Mark has learned the basics of communication with Arian and how to look after his own ‘inner child’. He has faced his paralysing fear and brought movement back into his emotional life through some trauma-focused counselling sessions.
Inner healing releases energy for outer change
The car crash at the age of 17 that lead to the death of a friend left Mark with an intrinsic fear of losing control and, especially, of feeling profoundly helpless and trapped. He is now beginning to understand how much his brain has learnt to alert him to every situation that could lead him to lose control. Thus, the impact of the trauma spread into his relationships and his work life.
Now is the time when the healing of his own traumatic experiences begins to liberate some capacity in Mark. He has become more open and flexible to making changes to how he approaches and communicates with his son, James.
There is a deeper understanding that what James really needs from his dad is a strength and consistency that Mark has not been able to provide before.
Where to start when you want to open up a conversation versus reinforcing parental authority
Mark remembers some interactions with James along the way, which ended in arguments. For example, School performance has always been a difficult topic. Any time, Mark asks about school, James becomes defensive. Mark used to react with a raised voice, beginning to assert what he thought of as his right and authority toward his son. Mark knows that this always led to James shutting down even further and eventually walking away. Seldom would Mark be able to enquire without ending at the same impasse.
It wasn’t easy in the past either…
Mark reflects on these conversations and notices first his frustration and the immediate impulse to blame his son for being non-cooperative. He takes a breath and begins to think about what it was like for him when he was James’ age.
Life was confusing, overwhelming and exciting. There seemed to have been many opportunities out there, which were just outside his grasp. Others seemed to do ‘better’ or have their lives together in a way he did not. He now knows that was not the case, but everyone kept their struggles to themselves, so he did not know that. The aim was to be cool.
Parental skills are learned – so good ones as much as the bad ones
Even prior to his accident Mark remembers how the uncertainty and the lack of capacity to express what was going on within himself, made him a frustrated teenager. What was missing for him? He realises his father was the ‘absent person’ in the family: out there working, earning the money. Coming home being tired. Not a lot of words were spoken.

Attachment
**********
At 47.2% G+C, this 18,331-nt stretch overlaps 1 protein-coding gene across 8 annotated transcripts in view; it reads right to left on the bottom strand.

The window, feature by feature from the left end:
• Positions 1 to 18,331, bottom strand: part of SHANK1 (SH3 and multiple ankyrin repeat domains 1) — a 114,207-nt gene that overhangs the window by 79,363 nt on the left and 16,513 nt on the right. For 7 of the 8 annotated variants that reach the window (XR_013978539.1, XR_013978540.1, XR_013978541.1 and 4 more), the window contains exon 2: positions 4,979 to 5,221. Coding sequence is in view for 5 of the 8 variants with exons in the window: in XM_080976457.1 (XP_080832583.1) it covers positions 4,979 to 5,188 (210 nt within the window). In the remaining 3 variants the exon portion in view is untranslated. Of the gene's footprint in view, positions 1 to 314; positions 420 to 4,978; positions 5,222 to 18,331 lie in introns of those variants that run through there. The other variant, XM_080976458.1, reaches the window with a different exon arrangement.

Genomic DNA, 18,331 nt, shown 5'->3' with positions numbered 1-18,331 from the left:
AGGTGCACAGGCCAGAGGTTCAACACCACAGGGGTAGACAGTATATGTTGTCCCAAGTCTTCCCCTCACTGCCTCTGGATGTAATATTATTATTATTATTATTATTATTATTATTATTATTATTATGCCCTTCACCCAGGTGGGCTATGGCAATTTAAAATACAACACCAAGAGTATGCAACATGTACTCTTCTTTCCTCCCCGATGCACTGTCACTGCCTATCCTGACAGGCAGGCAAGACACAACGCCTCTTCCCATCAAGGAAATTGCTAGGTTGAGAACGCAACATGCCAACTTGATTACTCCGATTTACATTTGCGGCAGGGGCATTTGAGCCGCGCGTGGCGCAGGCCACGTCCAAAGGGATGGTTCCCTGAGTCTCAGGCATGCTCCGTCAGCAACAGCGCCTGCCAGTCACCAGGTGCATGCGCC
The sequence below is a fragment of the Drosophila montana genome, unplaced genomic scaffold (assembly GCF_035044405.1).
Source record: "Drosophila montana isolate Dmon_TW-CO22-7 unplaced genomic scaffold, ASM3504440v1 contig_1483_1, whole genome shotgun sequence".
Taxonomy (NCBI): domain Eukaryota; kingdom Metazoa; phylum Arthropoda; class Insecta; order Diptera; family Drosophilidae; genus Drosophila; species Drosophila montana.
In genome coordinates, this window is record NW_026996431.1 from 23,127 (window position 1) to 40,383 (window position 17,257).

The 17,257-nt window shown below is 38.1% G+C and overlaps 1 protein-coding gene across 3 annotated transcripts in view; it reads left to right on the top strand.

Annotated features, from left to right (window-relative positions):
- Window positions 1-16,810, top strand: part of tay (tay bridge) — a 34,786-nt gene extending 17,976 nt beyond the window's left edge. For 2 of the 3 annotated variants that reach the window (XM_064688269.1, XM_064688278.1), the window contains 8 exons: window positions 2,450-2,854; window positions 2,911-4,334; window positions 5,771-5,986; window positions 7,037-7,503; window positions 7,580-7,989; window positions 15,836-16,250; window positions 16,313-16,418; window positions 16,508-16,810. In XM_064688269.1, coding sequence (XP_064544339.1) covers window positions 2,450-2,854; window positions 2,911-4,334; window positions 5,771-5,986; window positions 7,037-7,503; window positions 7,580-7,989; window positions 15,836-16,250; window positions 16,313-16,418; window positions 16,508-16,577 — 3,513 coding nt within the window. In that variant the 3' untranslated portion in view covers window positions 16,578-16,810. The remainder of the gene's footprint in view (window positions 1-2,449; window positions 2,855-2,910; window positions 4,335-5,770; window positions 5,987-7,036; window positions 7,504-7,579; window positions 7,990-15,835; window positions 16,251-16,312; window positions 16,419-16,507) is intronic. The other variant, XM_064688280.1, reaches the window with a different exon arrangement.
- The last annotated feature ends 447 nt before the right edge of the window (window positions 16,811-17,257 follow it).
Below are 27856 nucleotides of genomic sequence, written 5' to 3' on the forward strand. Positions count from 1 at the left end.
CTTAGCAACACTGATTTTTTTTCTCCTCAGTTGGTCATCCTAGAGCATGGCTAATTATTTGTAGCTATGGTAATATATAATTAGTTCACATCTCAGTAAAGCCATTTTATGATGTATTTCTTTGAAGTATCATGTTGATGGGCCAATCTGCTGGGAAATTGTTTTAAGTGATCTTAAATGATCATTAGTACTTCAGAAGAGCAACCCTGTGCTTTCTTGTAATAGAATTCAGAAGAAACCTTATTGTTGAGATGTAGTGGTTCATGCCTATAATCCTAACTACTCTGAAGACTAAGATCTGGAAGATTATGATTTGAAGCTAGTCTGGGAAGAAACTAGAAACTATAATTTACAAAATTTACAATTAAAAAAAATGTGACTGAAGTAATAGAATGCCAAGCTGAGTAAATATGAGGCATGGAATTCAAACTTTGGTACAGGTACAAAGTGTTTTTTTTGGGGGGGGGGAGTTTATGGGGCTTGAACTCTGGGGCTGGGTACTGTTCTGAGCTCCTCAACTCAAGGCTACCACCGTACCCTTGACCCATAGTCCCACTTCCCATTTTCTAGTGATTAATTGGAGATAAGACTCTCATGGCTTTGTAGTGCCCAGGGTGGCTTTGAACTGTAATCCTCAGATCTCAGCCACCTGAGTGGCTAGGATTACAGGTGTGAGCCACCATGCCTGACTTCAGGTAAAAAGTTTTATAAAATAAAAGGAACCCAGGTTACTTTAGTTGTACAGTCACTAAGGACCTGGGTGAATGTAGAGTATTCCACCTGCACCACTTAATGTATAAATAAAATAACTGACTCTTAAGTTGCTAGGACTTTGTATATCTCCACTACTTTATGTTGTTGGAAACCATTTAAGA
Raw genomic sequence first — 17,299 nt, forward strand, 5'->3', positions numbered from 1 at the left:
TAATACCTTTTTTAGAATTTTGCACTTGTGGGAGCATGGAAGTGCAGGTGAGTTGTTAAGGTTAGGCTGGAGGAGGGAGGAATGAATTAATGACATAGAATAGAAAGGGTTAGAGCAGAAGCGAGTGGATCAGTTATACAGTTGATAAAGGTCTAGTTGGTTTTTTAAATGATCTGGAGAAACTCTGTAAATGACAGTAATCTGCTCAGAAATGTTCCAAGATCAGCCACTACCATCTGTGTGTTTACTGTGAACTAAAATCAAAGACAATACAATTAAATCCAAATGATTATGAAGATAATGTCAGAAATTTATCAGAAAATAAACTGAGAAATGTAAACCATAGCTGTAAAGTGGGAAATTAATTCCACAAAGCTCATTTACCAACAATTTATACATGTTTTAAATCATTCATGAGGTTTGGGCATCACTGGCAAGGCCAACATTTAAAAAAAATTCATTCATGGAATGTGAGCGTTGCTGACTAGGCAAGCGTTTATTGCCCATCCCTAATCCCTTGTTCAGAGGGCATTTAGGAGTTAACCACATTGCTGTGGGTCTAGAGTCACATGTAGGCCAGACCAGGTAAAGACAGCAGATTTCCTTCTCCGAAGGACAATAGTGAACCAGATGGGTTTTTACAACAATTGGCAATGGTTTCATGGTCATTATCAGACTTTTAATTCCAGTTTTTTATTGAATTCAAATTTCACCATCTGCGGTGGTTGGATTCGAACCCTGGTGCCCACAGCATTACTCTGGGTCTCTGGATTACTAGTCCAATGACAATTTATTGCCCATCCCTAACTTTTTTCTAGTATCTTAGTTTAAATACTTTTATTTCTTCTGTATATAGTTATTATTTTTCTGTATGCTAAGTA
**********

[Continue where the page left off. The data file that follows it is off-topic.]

Mark wanted to do better than that. Having learned about his own ‘inner child’, and is now able to understand that the emotional reactions to James belong to himself. He is now ready to learn how to change the ever-arising impasse between them into a relational conversation.
This moment is a fundamental change for Mark: the burden of guilt and helplessness seems to have shifted as he allows a profound sense of acceptance to sweep over him.
In the week following this insight, the incident comes up in a dinner conversation with newly met friends. Mark is amazed to find he can talk about the experience without breaking into a sweat. He doesn’t feel the need to move over it quickly and change the topic. He also registers the lack of the familiar feelings of shame and guilt.
Following simple rules can make all the difference when creating connection
The following evening, Mark gives it another go: He asks James how school is going. James is his usual un-cooperative, defensive self: without looking up from his phone, he says ‘okay’. Mark notices his frustration arising immediately and has a good idea. He invites James to come along with him to pick up some items from the electric store in town. James agrees and Mark has managed to set up a situation that is less confronting as father and son drive into town together.
Mark remembers his counsellor’s most important tip: be curious! So, he begins to ask questions that are open-ended, non-judgemental. He keeps coming back to thinking about how he can help James express what is going on. This is much better than looking for the reason why James doesn’t respect his father.
Changes in communication: start small and build slowly!
During the 20-minute drive a slow conversation opens up between them. James responds to the curious tone in his father’s voice and shares some of his thoughts about his school experiences. Mark finds out things, he did not know and pays careful attention to not comment on these disclosures.
Instead he feeds them back to James in a neutral or open way: When James tells him about a teacher bursting into tears in class because no-one listens, Mark replies: ‘Ghee, so he actually walked out? And then?’ and: ’What was that like for you?’ Mark makes sure, he doesn’t judge the student’s behaviour nor talks about the teacher’s suffering. He doggedly stays with James’s own experience of this event.
When they come home an hour later, Mark knows he has made a good start to changing his connection to James. He notices the happiness within him: this is what they discussed in counselling about ‘relational experiences’. What matters is connection, empathy, curiosity. He can’t wait to share his experience with Arian and to begin to practice these skills with the rest of his family.
If you need some support in working out how to better communicate for connection, you can book a free 45-minute check-in-session with Mattie or Michelle now.